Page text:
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(Court of Appeal; Waller, Dyson and Leveson LJJ; 20 April 2010)
Former paediatrician appealed against being found guilty of serious professional misconduct by General Medical Council (GMC) panel.
Mr Southall had maintained special files on children he was concerned about, containing original medical records not found elsewhere. He had conducted an interview with a parent about her possible murder of one of her children (apparent suicide) in an aggressive fashion, without a solicitor present but with a social worker involved in care proceedings concerning mother's remaining child. During the interview the paediatrician was very suspicious as to the suicide method, but his concerns were not within his expertise.
Mr Southall had previously been disciplined for sending an unsolicited letter to a consultant following a television programme that contributed to the wrongful imprisonment of a mother and as a result was not permitted to undertake child protection until he had the ban overturned.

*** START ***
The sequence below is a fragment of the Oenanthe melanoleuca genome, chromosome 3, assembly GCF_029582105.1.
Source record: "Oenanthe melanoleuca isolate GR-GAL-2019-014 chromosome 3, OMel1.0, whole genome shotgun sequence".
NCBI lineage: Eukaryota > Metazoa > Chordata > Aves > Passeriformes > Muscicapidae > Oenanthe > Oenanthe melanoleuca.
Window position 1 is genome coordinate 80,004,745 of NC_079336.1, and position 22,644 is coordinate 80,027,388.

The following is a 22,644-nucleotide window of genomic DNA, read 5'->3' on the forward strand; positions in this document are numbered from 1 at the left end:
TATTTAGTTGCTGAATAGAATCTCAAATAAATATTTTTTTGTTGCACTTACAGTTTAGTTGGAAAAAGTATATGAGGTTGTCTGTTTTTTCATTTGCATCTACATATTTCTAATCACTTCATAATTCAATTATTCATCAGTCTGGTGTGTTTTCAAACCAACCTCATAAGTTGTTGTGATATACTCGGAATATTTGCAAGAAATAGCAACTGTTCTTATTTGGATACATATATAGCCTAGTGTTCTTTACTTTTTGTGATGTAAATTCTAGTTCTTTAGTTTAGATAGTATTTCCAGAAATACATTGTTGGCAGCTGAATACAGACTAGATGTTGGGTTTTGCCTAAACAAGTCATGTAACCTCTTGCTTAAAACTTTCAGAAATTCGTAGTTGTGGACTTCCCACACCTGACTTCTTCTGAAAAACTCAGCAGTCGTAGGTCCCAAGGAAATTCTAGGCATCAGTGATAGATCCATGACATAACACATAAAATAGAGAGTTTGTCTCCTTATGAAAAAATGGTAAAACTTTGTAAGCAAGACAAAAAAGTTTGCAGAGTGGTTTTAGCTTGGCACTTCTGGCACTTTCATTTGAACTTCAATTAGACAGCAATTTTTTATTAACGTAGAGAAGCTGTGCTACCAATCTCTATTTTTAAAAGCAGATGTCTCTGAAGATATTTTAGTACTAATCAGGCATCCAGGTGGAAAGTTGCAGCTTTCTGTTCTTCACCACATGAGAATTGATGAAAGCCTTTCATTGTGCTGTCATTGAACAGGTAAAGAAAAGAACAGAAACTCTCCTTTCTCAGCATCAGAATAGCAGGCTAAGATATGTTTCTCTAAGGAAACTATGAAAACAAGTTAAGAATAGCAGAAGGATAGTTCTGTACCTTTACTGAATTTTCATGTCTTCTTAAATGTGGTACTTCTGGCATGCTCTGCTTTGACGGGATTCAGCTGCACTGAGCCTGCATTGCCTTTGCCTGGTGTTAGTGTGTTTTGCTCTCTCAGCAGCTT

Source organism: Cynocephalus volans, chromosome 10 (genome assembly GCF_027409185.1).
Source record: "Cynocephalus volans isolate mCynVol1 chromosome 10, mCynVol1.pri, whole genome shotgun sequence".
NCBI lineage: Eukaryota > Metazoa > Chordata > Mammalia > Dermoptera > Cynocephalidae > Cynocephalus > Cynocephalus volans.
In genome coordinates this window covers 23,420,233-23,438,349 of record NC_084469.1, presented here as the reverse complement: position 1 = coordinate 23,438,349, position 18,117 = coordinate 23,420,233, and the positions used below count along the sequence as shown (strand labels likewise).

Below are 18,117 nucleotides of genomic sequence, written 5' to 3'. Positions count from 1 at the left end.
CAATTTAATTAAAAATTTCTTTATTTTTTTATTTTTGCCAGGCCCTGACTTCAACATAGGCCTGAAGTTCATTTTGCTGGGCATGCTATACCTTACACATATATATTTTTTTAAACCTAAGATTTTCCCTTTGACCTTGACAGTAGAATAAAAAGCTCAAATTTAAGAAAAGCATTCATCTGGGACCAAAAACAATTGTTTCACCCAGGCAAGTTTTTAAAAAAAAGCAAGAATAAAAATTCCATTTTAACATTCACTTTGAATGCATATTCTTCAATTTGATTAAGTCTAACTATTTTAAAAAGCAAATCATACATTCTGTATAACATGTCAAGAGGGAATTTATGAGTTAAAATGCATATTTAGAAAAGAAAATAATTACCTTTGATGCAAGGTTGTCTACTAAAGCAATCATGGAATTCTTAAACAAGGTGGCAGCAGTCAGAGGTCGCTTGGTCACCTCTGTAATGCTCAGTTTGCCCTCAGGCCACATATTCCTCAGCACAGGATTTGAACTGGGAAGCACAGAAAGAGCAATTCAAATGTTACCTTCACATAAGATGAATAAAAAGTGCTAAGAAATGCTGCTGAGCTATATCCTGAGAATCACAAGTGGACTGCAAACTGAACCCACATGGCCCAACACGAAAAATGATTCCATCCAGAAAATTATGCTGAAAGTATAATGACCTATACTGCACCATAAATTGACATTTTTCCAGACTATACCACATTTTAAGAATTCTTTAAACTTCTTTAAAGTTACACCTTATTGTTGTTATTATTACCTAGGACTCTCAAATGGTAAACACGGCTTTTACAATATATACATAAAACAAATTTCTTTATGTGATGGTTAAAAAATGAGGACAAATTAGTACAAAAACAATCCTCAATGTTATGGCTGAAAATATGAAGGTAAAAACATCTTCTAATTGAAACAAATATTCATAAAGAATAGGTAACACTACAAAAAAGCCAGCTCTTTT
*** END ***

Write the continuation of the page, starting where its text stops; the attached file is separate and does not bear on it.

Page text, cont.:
The first appeal judge held serious professional misconduct was justified. The issue of the special files was serious, but not conduct justifying erasure of registration. The letter setting out real child protection concerns sent to the unknown consultant was not best practice, but not serious professional misconduct. However, the third allegation was most serious. Mr Southall had no evidence to support his suspicions as to the suicide. The social worker's presence was not explained and the mother was not told what the interview was about. The GMC panel had been entitled to reach conclusions adverse to the paediatrician on this issue. Mr Southall appealed.
Appeal allowed, although there is no general duty to give reasons, the reasons given by the GMC panel in this case were simply inadequate. Judge also recommended paediatricians tape interviews in future cases.
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